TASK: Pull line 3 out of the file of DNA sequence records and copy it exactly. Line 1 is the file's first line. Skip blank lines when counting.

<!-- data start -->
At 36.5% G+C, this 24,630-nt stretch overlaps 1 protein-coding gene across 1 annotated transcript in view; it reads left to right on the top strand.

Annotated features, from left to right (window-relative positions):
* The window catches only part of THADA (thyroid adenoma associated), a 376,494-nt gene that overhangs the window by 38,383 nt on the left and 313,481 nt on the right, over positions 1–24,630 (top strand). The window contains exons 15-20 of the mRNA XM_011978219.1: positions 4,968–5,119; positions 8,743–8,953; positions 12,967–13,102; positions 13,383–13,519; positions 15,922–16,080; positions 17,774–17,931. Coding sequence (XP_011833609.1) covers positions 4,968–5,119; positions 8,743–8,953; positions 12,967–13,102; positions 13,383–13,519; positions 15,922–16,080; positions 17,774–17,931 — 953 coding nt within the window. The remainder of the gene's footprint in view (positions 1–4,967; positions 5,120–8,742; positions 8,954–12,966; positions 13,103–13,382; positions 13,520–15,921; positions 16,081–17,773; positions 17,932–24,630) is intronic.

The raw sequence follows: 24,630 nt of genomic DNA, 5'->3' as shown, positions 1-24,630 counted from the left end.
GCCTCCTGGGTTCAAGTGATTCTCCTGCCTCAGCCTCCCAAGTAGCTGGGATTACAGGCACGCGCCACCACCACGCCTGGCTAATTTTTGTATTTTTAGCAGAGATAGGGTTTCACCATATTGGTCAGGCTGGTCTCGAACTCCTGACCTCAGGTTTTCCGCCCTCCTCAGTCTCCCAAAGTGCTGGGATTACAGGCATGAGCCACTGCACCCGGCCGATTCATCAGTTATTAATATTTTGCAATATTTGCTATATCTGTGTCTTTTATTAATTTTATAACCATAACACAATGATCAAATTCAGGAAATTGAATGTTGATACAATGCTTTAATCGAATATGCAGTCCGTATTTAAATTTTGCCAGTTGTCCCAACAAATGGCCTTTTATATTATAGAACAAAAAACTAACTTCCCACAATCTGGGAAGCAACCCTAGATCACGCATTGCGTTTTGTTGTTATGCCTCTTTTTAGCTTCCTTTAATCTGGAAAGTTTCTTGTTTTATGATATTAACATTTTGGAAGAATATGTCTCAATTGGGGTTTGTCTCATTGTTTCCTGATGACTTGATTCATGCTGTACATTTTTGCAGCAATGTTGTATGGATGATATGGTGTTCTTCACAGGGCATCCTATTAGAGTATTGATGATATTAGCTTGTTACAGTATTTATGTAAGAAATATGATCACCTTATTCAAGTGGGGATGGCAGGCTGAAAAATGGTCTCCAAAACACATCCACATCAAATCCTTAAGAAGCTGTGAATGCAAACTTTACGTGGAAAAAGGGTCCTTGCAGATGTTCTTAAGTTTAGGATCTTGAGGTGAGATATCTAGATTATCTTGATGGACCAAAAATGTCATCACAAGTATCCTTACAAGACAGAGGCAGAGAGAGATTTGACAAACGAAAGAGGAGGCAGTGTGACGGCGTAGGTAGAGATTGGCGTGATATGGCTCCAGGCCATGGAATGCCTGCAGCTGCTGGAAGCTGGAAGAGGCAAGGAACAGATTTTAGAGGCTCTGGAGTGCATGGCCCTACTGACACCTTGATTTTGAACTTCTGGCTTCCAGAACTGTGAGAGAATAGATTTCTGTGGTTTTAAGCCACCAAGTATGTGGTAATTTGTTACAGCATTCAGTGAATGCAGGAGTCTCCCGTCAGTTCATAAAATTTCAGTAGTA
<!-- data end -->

* The window catches only part of THADA (thyroid adenoma associated), a 376,494-nt gene that overhangs the window by 38,383 nt on the left and 313,481 nt on the right, over positions 1–24,630 (top strand). The window contains exons 15-20 of the mRNA XM_011978219.1: positions 4,968–5,119; positions 8,743–8,953; positions 12,967–13,102; positions 13,383–13,519; positions 15,922–16,080; positions 17,774–17,931. Coding sequence (XP_011833609.1) covers positions 4,968–5,119; positions 8,743–8,953; positions 12,967–13,102; positions 13,383–13,519; positions 15,922–16,080; positions 17,774–17,931 — 953 coding nt within the window. The remainder of the gene's footprint in view (positions 1–4,967; positions 5,120–8,742; positions 8,954–12,966; positions 13,103–13,382; positions 13,520–15,921; positions 16,081–17,773; positions 17,932–24,630) is intronic.